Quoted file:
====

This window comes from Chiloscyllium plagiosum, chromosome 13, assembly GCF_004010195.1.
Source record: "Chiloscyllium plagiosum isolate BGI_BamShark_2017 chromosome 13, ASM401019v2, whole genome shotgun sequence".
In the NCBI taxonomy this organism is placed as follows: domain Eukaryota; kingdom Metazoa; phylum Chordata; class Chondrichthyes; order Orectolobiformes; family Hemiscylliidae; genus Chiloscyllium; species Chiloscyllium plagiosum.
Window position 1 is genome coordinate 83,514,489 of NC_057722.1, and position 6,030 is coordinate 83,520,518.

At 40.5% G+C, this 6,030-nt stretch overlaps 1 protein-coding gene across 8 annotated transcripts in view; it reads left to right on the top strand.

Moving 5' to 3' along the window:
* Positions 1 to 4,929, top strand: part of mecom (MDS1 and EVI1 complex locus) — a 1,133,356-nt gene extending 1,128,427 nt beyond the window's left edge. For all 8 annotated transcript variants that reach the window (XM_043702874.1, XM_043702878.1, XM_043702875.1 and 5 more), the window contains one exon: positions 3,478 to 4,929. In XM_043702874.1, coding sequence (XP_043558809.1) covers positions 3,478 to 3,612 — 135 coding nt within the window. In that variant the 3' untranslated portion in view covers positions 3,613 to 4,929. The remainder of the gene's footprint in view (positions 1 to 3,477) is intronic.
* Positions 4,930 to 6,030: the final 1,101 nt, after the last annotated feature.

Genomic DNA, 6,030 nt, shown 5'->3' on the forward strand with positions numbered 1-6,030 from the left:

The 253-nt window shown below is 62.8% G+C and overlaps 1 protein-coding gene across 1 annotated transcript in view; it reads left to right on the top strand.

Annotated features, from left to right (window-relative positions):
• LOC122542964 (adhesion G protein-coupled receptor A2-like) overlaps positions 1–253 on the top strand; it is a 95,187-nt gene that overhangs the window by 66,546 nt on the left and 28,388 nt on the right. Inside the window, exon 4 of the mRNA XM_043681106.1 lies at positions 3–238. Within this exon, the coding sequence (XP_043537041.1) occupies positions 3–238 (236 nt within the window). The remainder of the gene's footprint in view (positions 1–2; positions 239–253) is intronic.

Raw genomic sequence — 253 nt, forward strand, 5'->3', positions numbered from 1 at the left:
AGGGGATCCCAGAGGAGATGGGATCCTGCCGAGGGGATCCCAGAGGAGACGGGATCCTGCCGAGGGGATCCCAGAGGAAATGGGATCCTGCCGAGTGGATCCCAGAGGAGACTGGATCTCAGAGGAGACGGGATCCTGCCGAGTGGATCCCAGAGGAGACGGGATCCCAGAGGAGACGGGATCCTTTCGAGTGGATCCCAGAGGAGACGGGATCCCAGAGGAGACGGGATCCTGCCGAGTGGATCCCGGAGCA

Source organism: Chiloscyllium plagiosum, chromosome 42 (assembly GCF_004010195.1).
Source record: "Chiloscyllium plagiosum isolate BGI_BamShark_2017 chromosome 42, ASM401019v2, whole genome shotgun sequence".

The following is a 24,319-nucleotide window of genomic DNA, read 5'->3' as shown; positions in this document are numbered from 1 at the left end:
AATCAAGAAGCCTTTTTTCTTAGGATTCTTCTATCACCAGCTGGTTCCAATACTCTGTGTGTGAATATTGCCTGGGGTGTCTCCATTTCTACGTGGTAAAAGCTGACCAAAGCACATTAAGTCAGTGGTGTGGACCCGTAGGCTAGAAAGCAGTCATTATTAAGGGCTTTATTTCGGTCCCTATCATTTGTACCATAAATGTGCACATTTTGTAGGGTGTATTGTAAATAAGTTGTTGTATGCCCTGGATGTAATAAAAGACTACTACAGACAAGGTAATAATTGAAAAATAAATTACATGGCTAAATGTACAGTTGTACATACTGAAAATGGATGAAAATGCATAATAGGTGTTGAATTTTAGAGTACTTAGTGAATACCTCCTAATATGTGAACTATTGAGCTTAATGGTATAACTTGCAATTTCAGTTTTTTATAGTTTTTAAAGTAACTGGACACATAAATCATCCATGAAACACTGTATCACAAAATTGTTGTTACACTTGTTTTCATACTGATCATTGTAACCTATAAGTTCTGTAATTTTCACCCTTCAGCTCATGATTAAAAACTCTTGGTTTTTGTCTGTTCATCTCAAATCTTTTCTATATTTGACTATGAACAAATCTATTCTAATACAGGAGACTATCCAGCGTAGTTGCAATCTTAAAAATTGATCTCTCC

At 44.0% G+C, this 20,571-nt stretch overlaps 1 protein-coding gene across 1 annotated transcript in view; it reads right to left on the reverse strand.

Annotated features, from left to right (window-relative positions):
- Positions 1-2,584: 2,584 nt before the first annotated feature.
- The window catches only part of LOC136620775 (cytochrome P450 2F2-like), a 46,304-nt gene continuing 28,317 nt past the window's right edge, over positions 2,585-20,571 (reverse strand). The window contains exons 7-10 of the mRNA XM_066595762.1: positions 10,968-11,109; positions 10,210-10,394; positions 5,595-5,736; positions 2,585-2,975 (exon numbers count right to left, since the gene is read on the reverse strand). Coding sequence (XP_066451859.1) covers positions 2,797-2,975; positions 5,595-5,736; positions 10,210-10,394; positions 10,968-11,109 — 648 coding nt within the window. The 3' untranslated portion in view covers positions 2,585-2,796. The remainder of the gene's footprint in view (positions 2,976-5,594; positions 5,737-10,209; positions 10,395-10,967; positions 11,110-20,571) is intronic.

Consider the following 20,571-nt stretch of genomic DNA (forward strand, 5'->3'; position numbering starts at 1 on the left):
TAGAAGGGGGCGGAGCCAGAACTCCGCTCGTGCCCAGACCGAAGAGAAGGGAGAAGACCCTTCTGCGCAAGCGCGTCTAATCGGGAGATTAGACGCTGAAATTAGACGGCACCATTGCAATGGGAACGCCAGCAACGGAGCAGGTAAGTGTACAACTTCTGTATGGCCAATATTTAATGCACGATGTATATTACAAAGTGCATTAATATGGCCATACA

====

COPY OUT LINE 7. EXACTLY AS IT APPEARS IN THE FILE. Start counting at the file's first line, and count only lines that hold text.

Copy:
* Positions 1 to 4,929, top strand: part of mecom (MDS1 and EVI1 complex locus) — a 1,133,356-nt gene extending 1,128,427 nt beyond the window's left edge. For all 8 annotated transcript variants that reach the window (XM_043702874.1, XM_043702878.1, XM_043702875.1 and 5 more), the window contains one exon: positions 3,478 to 4,929. In XM_043702874.1, coding sequence (XP_043558809.1) covers positions 3,478 to 3,612 — 135 coding nt within the window. In that variant the 3' untranslated portion in view covers positions 3,613 to 4,929. The remainder of the gene's footprint in view (positions 1 to 3,477) is intronic.